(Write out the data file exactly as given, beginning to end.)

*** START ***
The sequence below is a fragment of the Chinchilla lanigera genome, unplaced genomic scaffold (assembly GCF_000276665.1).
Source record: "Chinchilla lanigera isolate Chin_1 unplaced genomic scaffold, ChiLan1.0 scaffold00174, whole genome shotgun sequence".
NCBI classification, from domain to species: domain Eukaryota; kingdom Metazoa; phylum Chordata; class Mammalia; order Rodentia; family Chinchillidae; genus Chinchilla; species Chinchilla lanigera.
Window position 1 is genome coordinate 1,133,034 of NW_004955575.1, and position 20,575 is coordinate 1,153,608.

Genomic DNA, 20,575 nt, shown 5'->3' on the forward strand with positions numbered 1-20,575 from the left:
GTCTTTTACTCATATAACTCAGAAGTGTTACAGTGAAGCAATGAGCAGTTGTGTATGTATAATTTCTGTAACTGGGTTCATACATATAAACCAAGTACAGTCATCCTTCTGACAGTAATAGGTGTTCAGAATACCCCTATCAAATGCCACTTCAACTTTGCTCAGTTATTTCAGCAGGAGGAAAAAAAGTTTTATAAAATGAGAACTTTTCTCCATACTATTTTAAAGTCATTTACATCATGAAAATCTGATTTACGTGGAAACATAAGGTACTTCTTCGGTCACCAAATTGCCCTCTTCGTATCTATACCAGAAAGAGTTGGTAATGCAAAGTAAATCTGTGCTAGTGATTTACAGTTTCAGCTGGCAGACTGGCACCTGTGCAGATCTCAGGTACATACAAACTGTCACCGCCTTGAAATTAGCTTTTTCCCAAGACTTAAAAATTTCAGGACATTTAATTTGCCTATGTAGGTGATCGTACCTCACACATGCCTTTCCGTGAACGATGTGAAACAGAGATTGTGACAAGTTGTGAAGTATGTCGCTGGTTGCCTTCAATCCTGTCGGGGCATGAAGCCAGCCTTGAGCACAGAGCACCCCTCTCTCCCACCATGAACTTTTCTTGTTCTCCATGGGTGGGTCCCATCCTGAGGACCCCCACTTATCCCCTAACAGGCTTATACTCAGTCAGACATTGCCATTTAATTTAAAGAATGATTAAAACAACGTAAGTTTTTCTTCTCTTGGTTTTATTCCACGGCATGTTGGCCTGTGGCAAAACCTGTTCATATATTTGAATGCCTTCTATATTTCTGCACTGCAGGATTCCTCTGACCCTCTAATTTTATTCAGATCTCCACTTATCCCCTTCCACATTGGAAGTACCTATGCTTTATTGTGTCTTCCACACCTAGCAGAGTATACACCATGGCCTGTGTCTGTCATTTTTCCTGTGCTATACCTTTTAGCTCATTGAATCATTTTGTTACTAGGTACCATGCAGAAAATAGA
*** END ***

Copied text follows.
The sequence below is a fragment of the Chinchilla lanigera genome, unplaced genomic scaffold (assembly GCF_000276665.1).
Source record: "Chinchilla lanigera isolate Chin_1 unplaced genomic scaffold, ChiLan1.0 scaffold00174, whole genome shotgun sequence".
NCBI classification, from domain to species: domain Eukaryota; kingdom Metazoa; phylum Chordata; class Mammalia; order Rodentia; family Chinchillidae; genus Chinchilla; species Chinchilla lanigera.
Window position 1 is genome coordinate 1,133,034 of NW_004955575.1, and position 20,575 is coordinate 1,153,608.

Genomic DNA, 20,575 nt, shown 5'->3' on the forward strand with positions numbered 1-20,575 from the left:
GTCTTTTACTCATATAACTCAGAAGTGTTACAGTGAAGCAATGAGCAGTTGTGTATGTATAATTTCTGTAACTGGGTTCATACATATAAACCAAGTACAGTCATCCTTCTGACAGTAATAGGTGTTCAGAATACCCCTATCAAATGCCACTTCAACTTTGCTCAGTTATTTCAGCAGGAGGAAAAAAAGTTTTATAAAATGAGAACTTTTCTCCATACTATTTTAAAGTCATTTACATCATGAAAATCTGATTTACGTGGAAACATAAGGTACTTCTTCGGTCACCAAATTGCCCTCTTCGTATCTATACCAGAAAGAGTTGGTAATGCAAAGTAAATCTGTGCTAGTGATTTACAGTTTCAGCTGGCAGACTGGCACCTGTGCAGATCTCAGGTACATACAAACTGTCACCGCCTTGAAATTAGCTTTTTCCCAAGACTTAAAAATTTCAGGACATTTAATTTGCCTATGTAGGTGATCGTACCTCACACATGCCTTTCCGTGAACGATGTGAAACAGAGATTGTGACAAGTTGTGAAGTATGTCGCTGGTTGCCTTCAATCCTGTCGGGGCATGAAGCCAGCCTTGAGCACAGAGCACCCCTCTCTCCCACCATGAACTTTTCTTGTTCTCCATGGGTGGGTCCCATCCTGAGGACCCCCACTTATCCCCTAACAGGCTTATACTCAGTCAGACATTGCCATTTAATTTAAAGAATGATTAAAACAACGTAAGTTTTTCTTCTCTTGGTTTTATTCCACGGCATGTTGGCCTGTGGCAAAACCTGTTCATATATTTGAATGCCTTCTATATTTCTGCACTGCAGGATTCCTCTGACCCTCTAATTTTATTCAGATCTCCACTTATCCCCTTCCACATTGGAAGTACCTATGCTTTATTGTGTCTTCCACACCTAGCAGAGTATACACCATGGCCTGTGTCTGTCATTTTTCCTGTGCTATACCTTTTAGCTCATTGAATCATTTTGTTACTAGGTACCATGCAGAAAATAGA